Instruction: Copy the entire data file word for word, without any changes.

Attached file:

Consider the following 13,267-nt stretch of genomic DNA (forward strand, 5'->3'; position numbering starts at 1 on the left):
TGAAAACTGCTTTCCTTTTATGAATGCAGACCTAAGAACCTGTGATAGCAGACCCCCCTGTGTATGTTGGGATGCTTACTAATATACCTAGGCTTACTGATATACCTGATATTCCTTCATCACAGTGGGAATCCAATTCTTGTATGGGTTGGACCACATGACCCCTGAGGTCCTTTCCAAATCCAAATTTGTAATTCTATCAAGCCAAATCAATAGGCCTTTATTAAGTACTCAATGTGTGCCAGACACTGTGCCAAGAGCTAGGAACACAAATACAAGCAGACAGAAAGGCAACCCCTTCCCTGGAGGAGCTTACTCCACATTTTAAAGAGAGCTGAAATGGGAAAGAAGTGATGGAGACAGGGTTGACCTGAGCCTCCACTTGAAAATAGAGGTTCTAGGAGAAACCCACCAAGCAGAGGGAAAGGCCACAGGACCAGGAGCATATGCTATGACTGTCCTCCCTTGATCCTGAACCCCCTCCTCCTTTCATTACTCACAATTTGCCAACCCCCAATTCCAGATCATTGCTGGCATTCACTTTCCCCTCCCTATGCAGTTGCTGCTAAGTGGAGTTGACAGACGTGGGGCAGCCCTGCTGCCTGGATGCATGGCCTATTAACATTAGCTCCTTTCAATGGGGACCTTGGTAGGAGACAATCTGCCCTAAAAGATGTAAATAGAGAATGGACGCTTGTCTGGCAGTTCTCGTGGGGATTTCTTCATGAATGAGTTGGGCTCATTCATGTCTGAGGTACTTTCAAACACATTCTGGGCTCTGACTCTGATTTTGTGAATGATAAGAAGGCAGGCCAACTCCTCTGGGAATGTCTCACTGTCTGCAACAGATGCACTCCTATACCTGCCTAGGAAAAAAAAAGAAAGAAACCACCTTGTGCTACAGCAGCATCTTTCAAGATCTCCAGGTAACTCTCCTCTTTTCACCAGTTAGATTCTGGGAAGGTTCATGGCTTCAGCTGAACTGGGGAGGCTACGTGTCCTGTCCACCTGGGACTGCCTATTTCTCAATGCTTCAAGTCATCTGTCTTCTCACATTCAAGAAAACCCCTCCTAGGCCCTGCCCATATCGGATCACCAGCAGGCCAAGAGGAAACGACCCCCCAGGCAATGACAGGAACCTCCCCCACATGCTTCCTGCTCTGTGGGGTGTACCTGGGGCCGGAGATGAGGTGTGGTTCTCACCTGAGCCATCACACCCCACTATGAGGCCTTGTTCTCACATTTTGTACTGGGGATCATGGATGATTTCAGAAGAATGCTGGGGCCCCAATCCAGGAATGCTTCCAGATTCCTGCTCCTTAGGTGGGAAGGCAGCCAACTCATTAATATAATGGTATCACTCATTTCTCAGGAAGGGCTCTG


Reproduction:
Consider the following 13,267-nt stretch of genomic DNA (forward strand, 5'->3'; position numbering starts at 1 on the left):
TGAAAACTGCTTTCCTTTTATGAATGCAGACCTAAGAACCTGTGATAGCAGACCCCCCTGTGTATGTTGGGATGCTTACTAATATACCTAGGCTTACTGATATACCTGATATTCCTTCATCACAGTGGGAATCCAATTCTTGTATGGGTTGGACCACATGACCCCTGAGGTCCTTTCCAAATCCAAATTTGTAATTCTATCAAGCCAAATCAATAGGCCTTTATTAAGTACTCAATGTGTGCCAGACACTGTGCCAAGAGCTAGGAACACAAATACAAGCAGACAGAAAGGCAACCCCTTCCCTGGAGGAGCTTACTCCACATTTTAAAGAGAGCTGAAATGGGAAAGAAGTGATGGAGACAGGGTTGACCTGAGCCTCCACTTGAAAATAGAGGTTCTAGGAGAAACCCACCAAGCAGAGGGAAAGGCCACAGGACCAGGAGCATATGCTATGACTGTCCTCCCTTGATCCTGAACCCCCTCCTCCTTTCATTACTCACAATTTGCCAACCCCCAATTCCAGATCATTGCTGGCATTCACTTTCCCCTCCCTATGCAGTTGCTGCTAAGTGGAGTTGACAGACGTGGGGCAGCCCTGCTGCCTGGATGCATGGCCTATTAACATTAGCTCCTTTCAATGGGGACCTTGGTAGGAGACAATCTGCCCTAAAAGATGTAAATAGAGAATGGACGCTTGTCTGGCAGTTCTCGTGGGGATTTCTTCATGAATGAGTTGGGCTCATTCATGTCTGAGGTACTTTCAAACACATTCTGGGCTCTGACTCTGATTTTGTGAATGATAAGAAGGCAGGCCAACTCCTCTGGGAATGTCTCACTGTCTGCAACAGATGCACTCCTATACCTGCCTAGGAAAAAAAAAGAAAGAAACCACCTTGTGCTACAGCAGCATCTTTCAAGATCTCCAGGTAACTCTCCTCTTTTCACCAGTTAGATTCTGGGAAGGTTCATGGCTTCAGCTGAACTGGGGAGGCTACGTGTCCTGTCCACCTGGGACTGCCTATTTCTCAATGCTTCAAGTCATCTGTCTTCTCACATTCAAGAAAACCCCTCCTAGGCCCTGCCCATATCGGATCACCAGCAGGCCAAGAGGAAACGACCCCCCAGGCAATGACAGGAACCTCCCCCACATGCTTCCTGCTCTGTGGGGTGTACCTGGGGCCGGAGATGAGGTGTGGTTCTCACCTGAGCCATCACACCCCACTATGAGGCCTTGTTCTCACATTTTGTACTGGGGATCATGGATGATTTCAGAAGAATGCTGGGGCCCCAATCCAGGAATGCTTCCAGATTCCTGCTCCTTAGGTGGGAAGGCAGCCAACTCATTAATATAATGGTATCACTCATTTCTCAGGAAGGGCTCTG